Barristers and chambers staff now have access to a nursery nears the Inns of Court in the first of what could be a national network of childcare facilities.
The Bar Nursery has been launched by the Bar Council in partnership with Smithfield House Children’s Nursery, five years after the idea was first mooted.
It is open to the children of barristers, chambers staff and Bar Council employees aged eight weeks to five years between 7am and 7pm, five days a week. The long opening hours are designed to help those whose practice involves extensive travel to appear in courts all over the country.
The Bar Council said further nurseries may be set up outside London, similarly geared to the working lives of barristers with young children, depending on local demand.
In 2008, the Bar Nursery Association was set up with the goal of opening a nursery in the Inns of Court, but in 2010 Middle Temple rejected plans to use the space formerly occupied by the St Clements Cafe.
Having failed to find any suitable space within the Inns of Court, and discounted the idea of buying a nearby building and converting it because of the time and cost involved, the partnership with Smithfield Nursery was pursued instead.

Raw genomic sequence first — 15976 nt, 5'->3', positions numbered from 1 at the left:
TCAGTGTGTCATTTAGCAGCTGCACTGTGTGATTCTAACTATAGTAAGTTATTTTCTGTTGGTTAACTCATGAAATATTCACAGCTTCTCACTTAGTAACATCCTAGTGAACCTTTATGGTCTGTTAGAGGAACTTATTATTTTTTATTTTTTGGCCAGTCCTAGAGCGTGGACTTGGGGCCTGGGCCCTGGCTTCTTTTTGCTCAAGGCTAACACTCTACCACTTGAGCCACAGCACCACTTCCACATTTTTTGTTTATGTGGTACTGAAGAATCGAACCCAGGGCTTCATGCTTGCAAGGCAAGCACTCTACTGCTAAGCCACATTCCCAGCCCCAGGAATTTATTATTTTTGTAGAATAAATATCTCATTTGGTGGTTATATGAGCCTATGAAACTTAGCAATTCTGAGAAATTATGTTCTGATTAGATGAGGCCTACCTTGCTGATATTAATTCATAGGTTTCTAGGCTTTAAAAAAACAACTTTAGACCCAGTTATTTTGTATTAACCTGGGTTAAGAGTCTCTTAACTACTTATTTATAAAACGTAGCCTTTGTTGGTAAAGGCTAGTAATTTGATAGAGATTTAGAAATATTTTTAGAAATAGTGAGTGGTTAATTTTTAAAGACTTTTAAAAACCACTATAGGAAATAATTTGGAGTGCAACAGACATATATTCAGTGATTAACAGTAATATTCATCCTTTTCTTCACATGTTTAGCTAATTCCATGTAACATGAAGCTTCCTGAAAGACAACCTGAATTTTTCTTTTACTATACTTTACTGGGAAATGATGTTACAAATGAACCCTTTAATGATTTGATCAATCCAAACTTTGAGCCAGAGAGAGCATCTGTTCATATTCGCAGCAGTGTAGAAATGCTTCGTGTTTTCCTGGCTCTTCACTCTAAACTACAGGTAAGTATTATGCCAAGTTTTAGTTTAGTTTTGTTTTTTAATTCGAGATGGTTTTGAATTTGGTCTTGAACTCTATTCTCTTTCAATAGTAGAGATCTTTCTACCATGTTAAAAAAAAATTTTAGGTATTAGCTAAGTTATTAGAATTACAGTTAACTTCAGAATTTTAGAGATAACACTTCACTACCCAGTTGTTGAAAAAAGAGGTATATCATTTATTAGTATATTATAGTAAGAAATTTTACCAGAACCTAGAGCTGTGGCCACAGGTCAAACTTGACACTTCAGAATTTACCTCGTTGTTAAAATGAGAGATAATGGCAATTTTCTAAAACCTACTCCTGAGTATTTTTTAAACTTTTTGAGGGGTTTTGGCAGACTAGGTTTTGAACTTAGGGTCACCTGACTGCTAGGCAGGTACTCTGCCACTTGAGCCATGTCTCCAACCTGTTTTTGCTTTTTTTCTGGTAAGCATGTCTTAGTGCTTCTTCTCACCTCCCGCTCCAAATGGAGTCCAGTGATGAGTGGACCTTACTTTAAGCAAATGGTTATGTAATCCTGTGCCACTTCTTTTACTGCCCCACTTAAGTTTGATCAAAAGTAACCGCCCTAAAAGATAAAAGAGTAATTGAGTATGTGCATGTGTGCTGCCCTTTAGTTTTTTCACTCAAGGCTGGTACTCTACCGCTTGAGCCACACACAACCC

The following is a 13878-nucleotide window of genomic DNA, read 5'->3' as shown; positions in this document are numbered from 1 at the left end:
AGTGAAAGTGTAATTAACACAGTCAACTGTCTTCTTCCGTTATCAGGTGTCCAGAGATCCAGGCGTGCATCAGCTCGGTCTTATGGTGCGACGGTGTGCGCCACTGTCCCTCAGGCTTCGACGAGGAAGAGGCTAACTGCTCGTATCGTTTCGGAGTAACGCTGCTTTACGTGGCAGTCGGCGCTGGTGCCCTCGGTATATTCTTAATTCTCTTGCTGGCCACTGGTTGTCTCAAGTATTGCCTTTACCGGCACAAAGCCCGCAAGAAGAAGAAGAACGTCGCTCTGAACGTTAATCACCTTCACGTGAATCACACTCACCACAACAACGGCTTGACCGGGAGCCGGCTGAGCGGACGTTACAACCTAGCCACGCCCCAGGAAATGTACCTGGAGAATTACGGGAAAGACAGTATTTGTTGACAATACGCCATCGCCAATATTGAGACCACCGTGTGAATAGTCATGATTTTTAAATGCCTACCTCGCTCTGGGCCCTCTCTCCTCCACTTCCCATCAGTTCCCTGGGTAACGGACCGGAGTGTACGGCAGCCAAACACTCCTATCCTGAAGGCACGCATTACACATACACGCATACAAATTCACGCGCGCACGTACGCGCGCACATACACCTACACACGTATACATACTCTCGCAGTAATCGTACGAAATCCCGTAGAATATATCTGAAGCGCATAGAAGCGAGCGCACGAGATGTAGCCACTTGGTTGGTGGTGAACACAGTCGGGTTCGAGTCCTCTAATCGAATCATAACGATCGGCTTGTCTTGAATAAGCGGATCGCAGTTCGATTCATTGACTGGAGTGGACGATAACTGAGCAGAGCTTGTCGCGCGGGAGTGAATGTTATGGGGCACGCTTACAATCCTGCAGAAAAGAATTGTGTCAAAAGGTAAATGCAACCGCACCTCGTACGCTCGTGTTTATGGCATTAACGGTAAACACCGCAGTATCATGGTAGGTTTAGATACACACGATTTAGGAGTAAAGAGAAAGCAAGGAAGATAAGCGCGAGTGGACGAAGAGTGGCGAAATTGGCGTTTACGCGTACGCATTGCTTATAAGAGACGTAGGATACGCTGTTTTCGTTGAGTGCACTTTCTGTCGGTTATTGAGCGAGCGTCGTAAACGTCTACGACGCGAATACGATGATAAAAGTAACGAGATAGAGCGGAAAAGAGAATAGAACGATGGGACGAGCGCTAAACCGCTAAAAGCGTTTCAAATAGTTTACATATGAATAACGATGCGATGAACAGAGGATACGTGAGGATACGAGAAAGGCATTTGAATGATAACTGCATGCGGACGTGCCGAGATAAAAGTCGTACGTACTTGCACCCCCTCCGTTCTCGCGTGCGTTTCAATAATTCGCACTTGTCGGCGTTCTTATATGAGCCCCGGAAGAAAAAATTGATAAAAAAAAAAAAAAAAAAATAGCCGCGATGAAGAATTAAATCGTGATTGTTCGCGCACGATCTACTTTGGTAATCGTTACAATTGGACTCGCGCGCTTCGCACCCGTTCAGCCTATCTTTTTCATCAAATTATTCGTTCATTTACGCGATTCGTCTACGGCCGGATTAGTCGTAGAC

The Bar Council exit survey in 2011 showed that 28% of women left because of childcare responsibilities. It also found women were more likely to leave on account of inflexible working arrangements, the pressure of work and desire to spend time with their family.
Bar Council chairman Maura McGowan QC said: “The Bar Council is committed to supporting parents and ensuring that the profession retains its best people. Owing to the nature of work at the Bar, many parents find it exceptionally difficult to juggle childcare responsibilities with their ever-changing work schedule, particularly those barristers who regularly appear in court, which can mean travelling to different towns every day.
“It is important that members of the profession are not discouraged from starting a family because of their work, which could have a detrimental effect particularly on the number of women choosing a career at the Bar, and could see talented practitioners leaving the self-employed Bar for a more stable working life in employed practice, or even another profession.
“I have no doubt that the nursery will be exceptionally popular, and hope to announce further Bar Nursery launches in the near future.”